Polycarp, that’s the impression I got from reading Expanded Universe and his memoirs (published posthumously by Ginnie; possibly not an unbiased editing, but I like to think she published what he wrote without changing the tone).
For people who want to pooh-pooh his writing about open relationships in spite of maybe not having actually been in any: he didn’t live to be 2,000 years old or fly a spaceship, either, but he did a pretty good job writing about that…
You’ve got it backwards; the reason I suspected he hadn’t been in any open relationships was because his writing about them is so poor. If his rhetoric had been better, I never would have thought about it in the first place.
Somewhere I read a friend of Heinlein’s comments who’d known RAH when he was married to Leslyn (if not Eleanor) and the wife was variously described as “a bitch” and “crazy.” IIRC, both his previous wives were described as redheads, so it would seem that RAH had a bit of a thing for redheads (completely understandable, of course).
F U Shakespeare has discussed some of his experiences with open relationships, and according to him, it seems that most of the folks involved tend to be of the conservative mindset.
RAH was a backer of Upton Sinclair before WWII, and many people have said that his politics “flipped” after the war, while other people have claimed that this wasn’t a “flipping” as more of a case of RAH feeling that so long as the US faced the threat from the USSR, his ideals were not conductive to the long term survival of the US.
In “Expanded Universe” you can see some indications of the change in his beliefs. In one non-fiction essay he argues that the existence of atomic bombs makes a World State a necessity for human survival (this was before any other nation had atomic bombs). In later fiction and non-fiction, he was against a World State. I suspect that his trip around the world may have had something to do with the change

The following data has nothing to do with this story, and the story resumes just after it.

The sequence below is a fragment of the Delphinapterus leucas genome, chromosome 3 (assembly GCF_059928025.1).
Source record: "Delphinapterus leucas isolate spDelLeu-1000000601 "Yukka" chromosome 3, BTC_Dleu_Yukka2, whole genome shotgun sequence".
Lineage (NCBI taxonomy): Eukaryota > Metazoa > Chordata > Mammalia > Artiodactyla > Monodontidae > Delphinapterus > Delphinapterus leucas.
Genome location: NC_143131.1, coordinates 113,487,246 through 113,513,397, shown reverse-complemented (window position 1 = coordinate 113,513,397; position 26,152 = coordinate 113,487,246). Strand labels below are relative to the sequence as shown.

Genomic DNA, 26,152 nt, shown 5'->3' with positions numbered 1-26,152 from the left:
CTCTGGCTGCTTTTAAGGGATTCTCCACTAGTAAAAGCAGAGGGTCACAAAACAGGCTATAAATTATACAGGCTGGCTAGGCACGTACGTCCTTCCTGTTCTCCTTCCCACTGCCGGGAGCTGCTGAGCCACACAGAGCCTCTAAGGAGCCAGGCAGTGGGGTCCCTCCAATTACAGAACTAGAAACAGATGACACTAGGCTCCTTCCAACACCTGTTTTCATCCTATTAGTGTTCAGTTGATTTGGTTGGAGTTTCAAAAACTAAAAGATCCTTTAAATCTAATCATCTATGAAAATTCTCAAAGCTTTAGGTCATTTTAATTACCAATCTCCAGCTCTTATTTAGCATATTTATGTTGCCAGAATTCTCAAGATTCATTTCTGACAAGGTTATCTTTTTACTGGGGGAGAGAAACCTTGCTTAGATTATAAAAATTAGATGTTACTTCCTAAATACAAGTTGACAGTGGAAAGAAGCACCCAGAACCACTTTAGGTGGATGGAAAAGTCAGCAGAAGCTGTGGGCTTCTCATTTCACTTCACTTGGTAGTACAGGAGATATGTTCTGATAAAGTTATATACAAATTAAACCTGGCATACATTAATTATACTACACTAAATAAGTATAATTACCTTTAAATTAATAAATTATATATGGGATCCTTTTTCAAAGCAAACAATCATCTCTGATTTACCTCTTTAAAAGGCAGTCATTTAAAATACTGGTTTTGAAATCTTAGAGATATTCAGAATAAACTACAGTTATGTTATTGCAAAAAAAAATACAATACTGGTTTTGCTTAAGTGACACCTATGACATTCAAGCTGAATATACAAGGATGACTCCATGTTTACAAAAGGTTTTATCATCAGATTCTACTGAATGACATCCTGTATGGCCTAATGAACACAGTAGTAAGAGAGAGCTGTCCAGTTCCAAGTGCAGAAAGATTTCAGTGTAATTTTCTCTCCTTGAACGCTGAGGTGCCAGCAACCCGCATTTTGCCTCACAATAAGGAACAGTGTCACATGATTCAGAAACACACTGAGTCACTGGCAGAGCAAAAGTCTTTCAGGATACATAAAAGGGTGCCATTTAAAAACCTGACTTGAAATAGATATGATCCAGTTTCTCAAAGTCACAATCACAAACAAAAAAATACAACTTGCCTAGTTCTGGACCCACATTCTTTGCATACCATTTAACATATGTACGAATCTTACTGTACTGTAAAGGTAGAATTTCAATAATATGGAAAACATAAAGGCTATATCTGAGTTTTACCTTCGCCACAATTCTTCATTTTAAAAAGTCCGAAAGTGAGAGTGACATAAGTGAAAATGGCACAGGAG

Could be, but there were also times when RAH didn’t quite understand the culture he was visiting. In his Expanded Universe, he talks about being in the Soviet Union, and questioning the tour guide about John Paul Jones helping the Russian Navy in its formative years. The tour guide stamps her foot and shouts, “Nyet!” and goes on to deny that John Paul Jones had anything to do with the Russian Navy. RAH uses this as evidence that the people of the USSR actually believe the propaganda produced by the government, forgetting that said tour guide would not have gotten what surely must have been a cushy job if she did not vigorously defend the state’s view on things.
It’s been a long time since I read it, and I admittedly found the pidgin English an irritating barrier to comprehension, but my recollection is that Harsh Mistress features multiple marriages, not open ones. I.e., closer to Big Love than to The Ice Storm.
You’re suggesting Anthony never tied his secretary in a nude spread-eagle because she’s been brainwashed into becoming an assassin whenever vaginally penetrated?
Well, score one for me, and I haven’t even been published yet.